With all the craziness in the economy and (justified) outrage at CEO and financial sector compensation packages, I’ve been thinking about income distribution and the wage gap – and how it relates to younger professionals who are used to working in a faster leaner environment.
Most people look at CEO and higher up executive compensation packages see an amazing gap between what they make and what a lower manager or line worker makes. Even at a salary of say $400,000 (which is under what the government is proposing capping bailed out CEO salaray at) breaks down to a hearty $7,692 per week. Not a bad gig.
Listen, I’m not saying the government has a right to tell people what they have the ability to earn in business. That’s crazy. BUT I think if you’re taking tax payer dollars to bail out a company that YOU helped run into the ground, a wage ceiling is not out of the question. More importantly, do shareholders think about the ‘value’ of their CEO vs. their compensation in their investment decisions?
But let me get back to the big What IF. Do we as a society (not a corporate board) think that upper management and CEOs are worth hundreds (or thousands) of times the wage of a lower level worker? Are they doing that much more difficult work? Do they have hundreds of times more expertise? Certainly, I would hope that its much more, but does the wage gap match the skillset?
The argument is that large paychecks attract the best qualified candidates. I think that may be valid. What I want to know is if you get more bang for your buck by getting a kick ass CEO and upper management block that is super expensive but have to pay your front line workers less than they’re worth – OR if you settled for a middle of the road upper management block and paid lower line workers more? I don’t have the answer to that question but I am curious about it.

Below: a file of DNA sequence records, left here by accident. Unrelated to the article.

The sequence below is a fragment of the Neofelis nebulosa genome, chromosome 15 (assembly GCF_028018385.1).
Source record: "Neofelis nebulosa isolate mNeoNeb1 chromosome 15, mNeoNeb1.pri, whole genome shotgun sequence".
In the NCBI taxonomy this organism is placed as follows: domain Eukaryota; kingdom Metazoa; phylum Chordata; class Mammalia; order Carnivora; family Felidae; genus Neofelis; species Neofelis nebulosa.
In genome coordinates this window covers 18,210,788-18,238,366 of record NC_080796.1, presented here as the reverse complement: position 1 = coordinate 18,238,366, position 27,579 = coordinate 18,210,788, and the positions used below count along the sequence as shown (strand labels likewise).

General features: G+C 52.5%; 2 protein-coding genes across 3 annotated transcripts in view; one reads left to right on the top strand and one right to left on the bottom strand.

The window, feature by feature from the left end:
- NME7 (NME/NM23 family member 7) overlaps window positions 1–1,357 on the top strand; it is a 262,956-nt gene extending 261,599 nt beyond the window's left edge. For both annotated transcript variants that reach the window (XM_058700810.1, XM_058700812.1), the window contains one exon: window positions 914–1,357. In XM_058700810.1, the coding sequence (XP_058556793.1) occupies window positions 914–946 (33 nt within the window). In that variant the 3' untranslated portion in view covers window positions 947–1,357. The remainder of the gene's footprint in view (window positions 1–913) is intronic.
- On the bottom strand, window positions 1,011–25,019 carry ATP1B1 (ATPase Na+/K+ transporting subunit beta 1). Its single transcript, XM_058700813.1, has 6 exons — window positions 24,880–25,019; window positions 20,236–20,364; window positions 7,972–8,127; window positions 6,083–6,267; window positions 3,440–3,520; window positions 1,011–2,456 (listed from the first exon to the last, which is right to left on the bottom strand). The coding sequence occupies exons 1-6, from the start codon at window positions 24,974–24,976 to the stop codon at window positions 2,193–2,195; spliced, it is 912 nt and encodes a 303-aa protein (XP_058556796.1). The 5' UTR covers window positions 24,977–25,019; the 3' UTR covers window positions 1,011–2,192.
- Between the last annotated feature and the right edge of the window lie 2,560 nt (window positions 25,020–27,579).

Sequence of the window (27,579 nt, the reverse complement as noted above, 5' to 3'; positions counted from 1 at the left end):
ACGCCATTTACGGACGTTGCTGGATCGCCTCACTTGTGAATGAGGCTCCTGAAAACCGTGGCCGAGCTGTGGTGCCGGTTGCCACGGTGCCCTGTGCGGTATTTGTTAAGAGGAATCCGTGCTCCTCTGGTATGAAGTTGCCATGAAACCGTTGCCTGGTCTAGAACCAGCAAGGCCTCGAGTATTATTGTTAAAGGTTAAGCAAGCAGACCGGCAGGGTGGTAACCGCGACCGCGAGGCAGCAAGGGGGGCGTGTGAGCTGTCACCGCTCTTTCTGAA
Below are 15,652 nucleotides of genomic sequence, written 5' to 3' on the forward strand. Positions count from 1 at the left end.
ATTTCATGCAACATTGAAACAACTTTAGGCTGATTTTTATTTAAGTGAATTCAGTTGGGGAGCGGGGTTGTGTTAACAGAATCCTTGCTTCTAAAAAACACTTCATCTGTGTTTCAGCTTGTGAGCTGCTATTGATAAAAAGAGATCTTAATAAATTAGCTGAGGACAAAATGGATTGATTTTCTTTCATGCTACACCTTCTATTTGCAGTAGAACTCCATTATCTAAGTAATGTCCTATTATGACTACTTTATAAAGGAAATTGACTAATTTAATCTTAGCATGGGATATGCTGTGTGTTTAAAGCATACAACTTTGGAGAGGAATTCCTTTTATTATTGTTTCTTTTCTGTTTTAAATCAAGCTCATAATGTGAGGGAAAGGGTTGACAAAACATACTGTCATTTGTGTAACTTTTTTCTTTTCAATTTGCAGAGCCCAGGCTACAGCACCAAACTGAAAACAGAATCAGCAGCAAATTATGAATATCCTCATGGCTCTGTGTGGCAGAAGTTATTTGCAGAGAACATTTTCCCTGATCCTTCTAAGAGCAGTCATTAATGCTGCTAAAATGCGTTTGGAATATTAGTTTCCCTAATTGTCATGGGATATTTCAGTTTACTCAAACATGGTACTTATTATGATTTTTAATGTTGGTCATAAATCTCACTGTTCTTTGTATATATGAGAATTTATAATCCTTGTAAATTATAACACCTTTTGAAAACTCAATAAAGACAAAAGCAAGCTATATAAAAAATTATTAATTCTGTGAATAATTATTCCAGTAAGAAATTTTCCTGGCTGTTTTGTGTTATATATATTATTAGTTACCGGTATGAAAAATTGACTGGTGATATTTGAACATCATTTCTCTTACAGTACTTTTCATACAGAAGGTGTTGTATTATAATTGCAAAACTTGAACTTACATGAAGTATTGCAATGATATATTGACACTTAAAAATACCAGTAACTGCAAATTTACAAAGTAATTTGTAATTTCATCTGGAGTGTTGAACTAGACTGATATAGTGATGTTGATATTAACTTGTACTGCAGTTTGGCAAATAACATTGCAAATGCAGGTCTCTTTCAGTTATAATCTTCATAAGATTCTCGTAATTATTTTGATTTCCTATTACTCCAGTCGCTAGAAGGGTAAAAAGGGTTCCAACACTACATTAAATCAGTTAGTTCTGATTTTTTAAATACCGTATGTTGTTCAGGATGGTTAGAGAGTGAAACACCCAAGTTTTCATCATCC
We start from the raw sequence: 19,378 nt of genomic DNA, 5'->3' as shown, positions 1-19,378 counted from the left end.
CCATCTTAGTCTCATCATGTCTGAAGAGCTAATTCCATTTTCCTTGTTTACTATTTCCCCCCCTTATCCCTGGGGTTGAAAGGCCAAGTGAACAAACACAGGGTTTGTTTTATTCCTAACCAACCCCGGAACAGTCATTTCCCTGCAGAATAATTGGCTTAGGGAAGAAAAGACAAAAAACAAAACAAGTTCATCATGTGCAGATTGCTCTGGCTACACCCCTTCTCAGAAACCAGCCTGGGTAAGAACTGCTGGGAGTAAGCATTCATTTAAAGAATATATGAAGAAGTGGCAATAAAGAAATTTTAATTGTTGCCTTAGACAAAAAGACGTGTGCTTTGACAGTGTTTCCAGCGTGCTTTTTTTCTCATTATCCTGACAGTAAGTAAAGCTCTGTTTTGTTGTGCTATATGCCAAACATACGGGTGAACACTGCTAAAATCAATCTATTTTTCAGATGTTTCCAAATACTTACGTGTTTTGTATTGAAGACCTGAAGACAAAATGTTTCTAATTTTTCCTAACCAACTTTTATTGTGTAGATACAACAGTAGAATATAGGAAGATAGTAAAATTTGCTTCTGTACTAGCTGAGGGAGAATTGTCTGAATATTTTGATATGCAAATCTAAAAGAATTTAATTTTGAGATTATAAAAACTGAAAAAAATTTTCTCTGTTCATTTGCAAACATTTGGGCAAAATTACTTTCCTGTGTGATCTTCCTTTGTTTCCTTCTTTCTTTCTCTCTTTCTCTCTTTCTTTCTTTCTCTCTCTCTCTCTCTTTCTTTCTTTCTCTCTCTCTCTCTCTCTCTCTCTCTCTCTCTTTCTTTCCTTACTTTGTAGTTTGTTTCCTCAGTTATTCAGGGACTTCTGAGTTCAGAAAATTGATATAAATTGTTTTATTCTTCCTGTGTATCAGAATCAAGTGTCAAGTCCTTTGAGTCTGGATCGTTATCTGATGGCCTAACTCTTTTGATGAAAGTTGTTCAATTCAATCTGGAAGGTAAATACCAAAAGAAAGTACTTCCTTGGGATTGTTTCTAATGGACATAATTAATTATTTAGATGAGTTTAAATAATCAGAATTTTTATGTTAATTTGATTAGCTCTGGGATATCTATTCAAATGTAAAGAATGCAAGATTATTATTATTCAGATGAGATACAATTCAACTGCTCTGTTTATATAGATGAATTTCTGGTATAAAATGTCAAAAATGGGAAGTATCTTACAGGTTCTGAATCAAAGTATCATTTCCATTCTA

I also wonder if a corporation could change its structure to the latter, where transparency reigns, and the income gap between the highest paid employee and lowest is much smaller, what would that do for your business? Would it attract the best lower and middle management talent? How much would your upper management talant pool be affected? Would it attract the best front line talent? Would it give people more of a sense of ‘team’ or ownership? And would it be a great story that you can market? I think that altruism is an incredibly marketable thing, so long as its genuine.
Anyone know of any companies that are currently doing this or that have narrowed this gap? Has it hurt them or helped them? And as workers value things like time and flexibility more than wage, how will this change the talent pool and corporate structure of companies in the future?